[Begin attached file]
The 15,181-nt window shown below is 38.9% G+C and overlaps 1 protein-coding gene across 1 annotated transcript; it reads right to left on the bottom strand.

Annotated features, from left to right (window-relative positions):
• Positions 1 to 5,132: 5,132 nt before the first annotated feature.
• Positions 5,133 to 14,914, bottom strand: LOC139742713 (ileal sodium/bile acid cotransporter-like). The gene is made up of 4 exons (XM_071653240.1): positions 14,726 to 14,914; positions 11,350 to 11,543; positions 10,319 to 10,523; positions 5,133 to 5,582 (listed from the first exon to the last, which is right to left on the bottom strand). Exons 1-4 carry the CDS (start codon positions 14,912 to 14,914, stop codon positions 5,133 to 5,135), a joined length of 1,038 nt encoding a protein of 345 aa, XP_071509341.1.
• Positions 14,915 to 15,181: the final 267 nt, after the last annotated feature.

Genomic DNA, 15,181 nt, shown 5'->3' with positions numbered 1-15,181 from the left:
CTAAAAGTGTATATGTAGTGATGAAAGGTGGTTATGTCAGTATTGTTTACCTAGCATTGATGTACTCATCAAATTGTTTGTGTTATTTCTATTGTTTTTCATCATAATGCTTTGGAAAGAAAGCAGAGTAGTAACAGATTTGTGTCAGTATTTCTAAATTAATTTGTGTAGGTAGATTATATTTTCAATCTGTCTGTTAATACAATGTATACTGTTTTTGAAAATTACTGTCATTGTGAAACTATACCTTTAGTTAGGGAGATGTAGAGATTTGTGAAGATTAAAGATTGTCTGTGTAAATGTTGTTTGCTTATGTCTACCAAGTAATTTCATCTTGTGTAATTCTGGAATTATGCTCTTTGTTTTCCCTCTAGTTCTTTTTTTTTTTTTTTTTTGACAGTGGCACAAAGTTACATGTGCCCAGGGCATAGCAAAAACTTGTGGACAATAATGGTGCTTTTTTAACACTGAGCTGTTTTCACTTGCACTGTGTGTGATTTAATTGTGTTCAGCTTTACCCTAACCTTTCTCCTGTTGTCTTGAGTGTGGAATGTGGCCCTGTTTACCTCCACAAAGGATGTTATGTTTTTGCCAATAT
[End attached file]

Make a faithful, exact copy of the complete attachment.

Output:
The 15,181-nt window shown below is 38.9% G+C and overlaps 1 protein-coding gene across 1 annotated transcript; it reads right to left on the bottom strand.

Annotated features, from left to right (window-relative positions):
• Positions 1 to 5,132: 5,132 nt before the first annotated feature.
• Positions 5,133 to 14,914, bottom strand: LOC139742713 (ileal sodium/bile acid cotransporter-like). The gene is made up of 4 exons (XM_071653240.1): positions 14,726 to 14,914; positions 11,350 to 11,543; positions 10,319 to 10,523; positions 5,133 to 5,582 (listed from the first exon to the last, which is right to left on the bottom strand). Exons 1-4 carry the CDS (start codon positions 14,912 to 14,914, stop codon positions 5,133 to 5,135), a joined length of 1,038 nt encoding a protein of 345 aa, XP_071509341.1.
• Positions 14,915 to 15,181: the final 267 nt, after the last annotated feature.

Genomic DNA, 15,181 nt, shown 5'->3' with positions numbered 1-15,181 from the left:
CTAAAAGTGTATATGTAGTGATGAAAGGTGGTTATGTCAGTATTGTTTACCTAGCATTGATGTACTCATCAAATTGTTTGTGTTATTTCTATTGTTTTTCATCATAATGCTTTGGAAAGAAAGCAGAGTAGTAACAGATTTGTGTCAGTATTTCTAAATTAATTTGTGTAGGTAGATTATATTTTCAATCTGTCTGTTAATACAATGTATACTGTTTTTGAAAATTACTGTCATTGTGAAACTATACCTTTAGTTAGGGAGATGTAGAGATTTGTGAAGATTAAAGATTGTCTGTGTAAATGTTGTTTGCTTATGTCTACCAAGTAATTTCATCTTGTGTAATTCTGGAATTATGCTCTTTGTTTTCCCTCTAGTTCTTTTTTTTTTTTTTTTTTGACAGTGGCACAAAGTTACATGTGCCCAGGGCATAGCAAAAACTTGTGGACAATAATGGTGCTTTTTTAACACTGAGCTGTTTTCACTTGCACTGTGTGTGATTTAATTGTGTTCAGCTTTACCCTAACCTTTCTCCTGTTGTCTTGAGTGTGGAATGTGGCCCTGTTTACCTCCACAAAGGATGTTATGTTTTTGCCAATAT